Opposition lawmakers pressured the government on Friday, calling on President Alberto Fernández to take a more critical stance towards Russian leader Vladimir Putin and Moscow’s invasion of Ukraine.
In a statement issued Friday, a group of high-profile opposition lawmakers and intellectuals slammed Russia’s “illegitimate attack on Ukraine,” declaring that Putin had “chosen to follow the path of a premeditated war, affecting Ukrainian sovereignty.”
The group, which included PRO leaders Patricia Bullrich and María Eugenia Vidal, among others, called on President Alberto Fernández to issue “a clear and forceful condemnation of Russia's actions” and deliver “the immediate alignment of our country with the West in the formulation of sanctions and actions aimed at restoring peace."
Underlining frustrations at a diplomatic level, the Ukrainian Embassy in Buenos Aires revealed its government was “not satisfied with Argentina’s response” to events in Eastern Europe.
Speaking at a press conference, Ukrainian Chargé d'Affaires in Argentina, Sergiy Nebrat, said the Casa Rosada should “ask Russia to withdraw its troops” and give a “clear signal” that the invasion was unacceptable.
The criticism came less than a day after President Fernández had called on Russia to "put an end to actions taken” in Ukraine “and for all parties involved to return to dialogue."
The remarks, delivered via a thread of posts on social media, were the Argentine leader’s first comments on the Russian invasion, which had begun hours earlier.
"We call on all parties not to use military force. I deeply regret the escalation of war that we are aware of as a result of the situation generated in Ukraine,” said the president, who did not refer to Putin specifically by name.
"Dialogue and respect for sovereignty, territorial integrity, the security of states and human rights guarantee just and lasting solutions to conflicts," added the Frente de Todos leader.
"We call on all parties not to use military force. We call on the Russian Federation to stop the actions taken and for all parties involved to return to the dialogue table,” said Fernández.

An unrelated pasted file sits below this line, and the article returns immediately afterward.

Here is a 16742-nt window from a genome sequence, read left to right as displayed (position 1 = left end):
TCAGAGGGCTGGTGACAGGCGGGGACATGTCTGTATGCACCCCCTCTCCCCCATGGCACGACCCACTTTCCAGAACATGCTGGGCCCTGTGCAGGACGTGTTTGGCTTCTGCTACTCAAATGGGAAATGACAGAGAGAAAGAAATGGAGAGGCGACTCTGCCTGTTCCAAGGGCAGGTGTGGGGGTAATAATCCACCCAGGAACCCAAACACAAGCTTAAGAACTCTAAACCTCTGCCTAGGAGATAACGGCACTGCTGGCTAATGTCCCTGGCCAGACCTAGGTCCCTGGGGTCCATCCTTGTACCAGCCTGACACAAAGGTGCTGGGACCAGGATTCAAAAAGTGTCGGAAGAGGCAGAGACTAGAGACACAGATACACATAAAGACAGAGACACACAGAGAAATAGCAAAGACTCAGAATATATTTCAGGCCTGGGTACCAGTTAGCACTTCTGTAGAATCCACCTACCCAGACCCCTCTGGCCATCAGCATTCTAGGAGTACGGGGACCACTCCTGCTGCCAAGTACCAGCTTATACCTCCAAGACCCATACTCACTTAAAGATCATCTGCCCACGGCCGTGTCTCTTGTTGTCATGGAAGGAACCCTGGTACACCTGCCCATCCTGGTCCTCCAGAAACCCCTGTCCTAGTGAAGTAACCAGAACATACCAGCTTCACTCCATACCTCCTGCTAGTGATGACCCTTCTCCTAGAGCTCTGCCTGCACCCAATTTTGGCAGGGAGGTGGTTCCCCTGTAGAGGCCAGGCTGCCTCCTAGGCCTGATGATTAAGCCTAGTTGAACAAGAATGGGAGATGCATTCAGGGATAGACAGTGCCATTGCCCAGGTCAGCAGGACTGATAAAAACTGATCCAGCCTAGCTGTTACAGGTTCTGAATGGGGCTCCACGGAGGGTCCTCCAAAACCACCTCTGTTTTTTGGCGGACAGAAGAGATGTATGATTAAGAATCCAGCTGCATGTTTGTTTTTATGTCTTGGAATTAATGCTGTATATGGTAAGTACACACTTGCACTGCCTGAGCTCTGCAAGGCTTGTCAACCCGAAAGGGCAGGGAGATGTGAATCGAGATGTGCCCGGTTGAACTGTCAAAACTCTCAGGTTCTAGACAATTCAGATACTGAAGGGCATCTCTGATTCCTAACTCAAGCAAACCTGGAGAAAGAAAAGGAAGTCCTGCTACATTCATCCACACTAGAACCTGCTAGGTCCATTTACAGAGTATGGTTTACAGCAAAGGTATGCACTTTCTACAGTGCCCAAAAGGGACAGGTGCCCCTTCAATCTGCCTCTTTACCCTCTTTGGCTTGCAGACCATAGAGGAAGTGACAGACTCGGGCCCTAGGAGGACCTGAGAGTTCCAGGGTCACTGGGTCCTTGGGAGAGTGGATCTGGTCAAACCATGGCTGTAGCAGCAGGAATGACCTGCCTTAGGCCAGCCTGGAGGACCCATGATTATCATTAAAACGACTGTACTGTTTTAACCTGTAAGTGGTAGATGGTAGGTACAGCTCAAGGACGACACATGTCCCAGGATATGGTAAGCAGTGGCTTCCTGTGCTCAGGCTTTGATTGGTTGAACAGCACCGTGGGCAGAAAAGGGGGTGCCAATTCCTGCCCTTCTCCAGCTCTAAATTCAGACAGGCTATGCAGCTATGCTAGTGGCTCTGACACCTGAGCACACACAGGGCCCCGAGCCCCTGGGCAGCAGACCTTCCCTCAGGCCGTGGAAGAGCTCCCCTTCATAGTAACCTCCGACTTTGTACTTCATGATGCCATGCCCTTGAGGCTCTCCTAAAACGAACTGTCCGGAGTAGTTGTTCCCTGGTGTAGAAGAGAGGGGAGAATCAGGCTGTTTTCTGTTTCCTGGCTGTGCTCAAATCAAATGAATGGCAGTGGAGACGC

Earlier in the day, the government had expressed its "firm rejection of the use of armed force" in Ukraine and called on Russia to "cease military actions," while recommending that Argentines in the area leave the country.
A Foreign Ministry communiqué underlined the need for "full respect for international law … the sovereignty of states and their territorial integrity," insisting that "fair and lasting solutions can only be reached via dialogue."
Asked about the local repercussions of the conflict, Government Spokesperson Gabriela Cerruti forecast at a press conference that the confrontation would generate "an economic crisis" that "will have to be analysed," before making reference to the likely impact on oil and petrol prices.
The official also confirmed that there were a total of 83 Argentines who reside permanently in Ukraine and an additional 20 who are there travelling. Given the current situation, the Foreign Ministry called on them to “laeve Ukrainian territory,” offering the assistance of its Embassy and staff.
According to Casa Rosada sources, around “half of the Argentines living in Ukraine have already expressed that they do not want to leave,” despite the likely arrival of Russian troops.
The government is said to have been surprised by the comments from Nebrat, the Ukrainian diplomat who said Friday he wanted Argentina to issue sanctions on Russian leaders in solidarity with other nations.
"Last night was the most terrible night for Kiev since 1941, since the time of the Second World War, when the capital of Ukraine was invaded by Nazi Germany. It is the first day in the history of the 21st century that a country with nuclear weapons attacked civilian cities in Ukraine," said the diplomat, who met Bullrich and national deputy Graciela Ocaña to discuss the attack and said the Ukrainian government “are not satisfied with the Argentine response.”
Backing that stance, a delegation of 21 European ambassadors and heads of embassies based in Buenos Aires issued a statement condemning "the unprovoked invasion of Ukraine by the Armed Forces of the Russian Federation" and reiterating their "unwavering support" for the independence of that country.
Adding his voice to the criticism of the government, former foreign minister Jorge Faurie said that the government's reaction to Russia's military advance against Ukraine had been "poor" and "confusing."
"We were very poor in our reaction, we took a long time, it was confusing at first. We still haven't managed to say that Russia is an aggressor," said Faurie, who served in the 2015-2019 Mauricio Macri government,
He suggested that Argentina act as a regional “interlocutor” to coordinate the Latin American response to the crisis.